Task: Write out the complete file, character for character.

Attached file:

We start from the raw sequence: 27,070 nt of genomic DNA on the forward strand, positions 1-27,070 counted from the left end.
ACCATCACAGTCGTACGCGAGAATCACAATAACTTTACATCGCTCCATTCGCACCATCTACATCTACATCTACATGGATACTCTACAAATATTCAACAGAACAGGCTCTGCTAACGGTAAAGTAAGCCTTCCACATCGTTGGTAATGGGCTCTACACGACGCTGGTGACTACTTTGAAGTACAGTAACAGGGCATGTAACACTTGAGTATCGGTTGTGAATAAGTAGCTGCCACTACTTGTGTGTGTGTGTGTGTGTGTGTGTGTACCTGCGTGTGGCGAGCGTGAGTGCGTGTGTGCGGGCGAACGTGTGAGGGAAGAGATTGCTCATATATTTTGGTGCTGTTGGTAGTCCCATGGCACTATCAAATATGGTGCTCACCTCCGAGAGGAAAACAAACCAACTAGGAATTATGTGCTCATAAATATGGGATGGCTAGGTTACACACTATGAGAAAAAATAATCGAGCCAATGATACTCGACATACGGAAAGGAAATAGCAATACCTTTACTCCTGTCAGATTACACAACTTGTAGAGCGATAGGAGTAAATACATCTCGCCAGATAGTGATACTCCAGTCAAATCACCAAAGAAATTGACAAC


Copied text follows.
We start from the raw sequence: 27,070 nt of genomic DNA on the forward strand, positions 1-27,070 counted from the left end.
ACCATCACAGTCGTACGCGAGAATCACAATAACTTTACATCGCTCCATTCGCACCATCTACATCTACATCTACATGGATACTCTACAAATATTCAACAGAACAGGCTCTGCTAACGGTAAAGTAAGCCTTCCACATCGTTGGTAATGGGCTCTACACGACGCTGGTGACTACTTTGAAGTACAGTAACAGGGCATGTAACACTTGAGTATCGGTTGTGAATAAGTAGCTGCCACTACTTGTGTGTGTGTGTGTGTGTGTGTGTGTACCTGCGTGTGGCGAGCGTGAGTGCGTGTGTGCGGGCGAACGTGTGAGGGAAGAGATTGCTCATATATTTTGGTGCTGTTGGTAGTCCCATGGCACTATCAAATATGGTGCTCACCTCCGAGAGGAAAACAAACCAACTAGGAATTATGTGCTCATAAATATGGGATGGCTAGGTTACACACTATGAGAAAAAATAATCGAGCCAATGATACTCGACATACGGAAAGGAAATAGCAATACCTTTACTCCTGTCAGATTACACAACTTGTAGAGCGATAGGAGTAAATACATCTCGCCAGATAGTGATACTCCAGTCAAATCACCAAAGAAATTGACAAC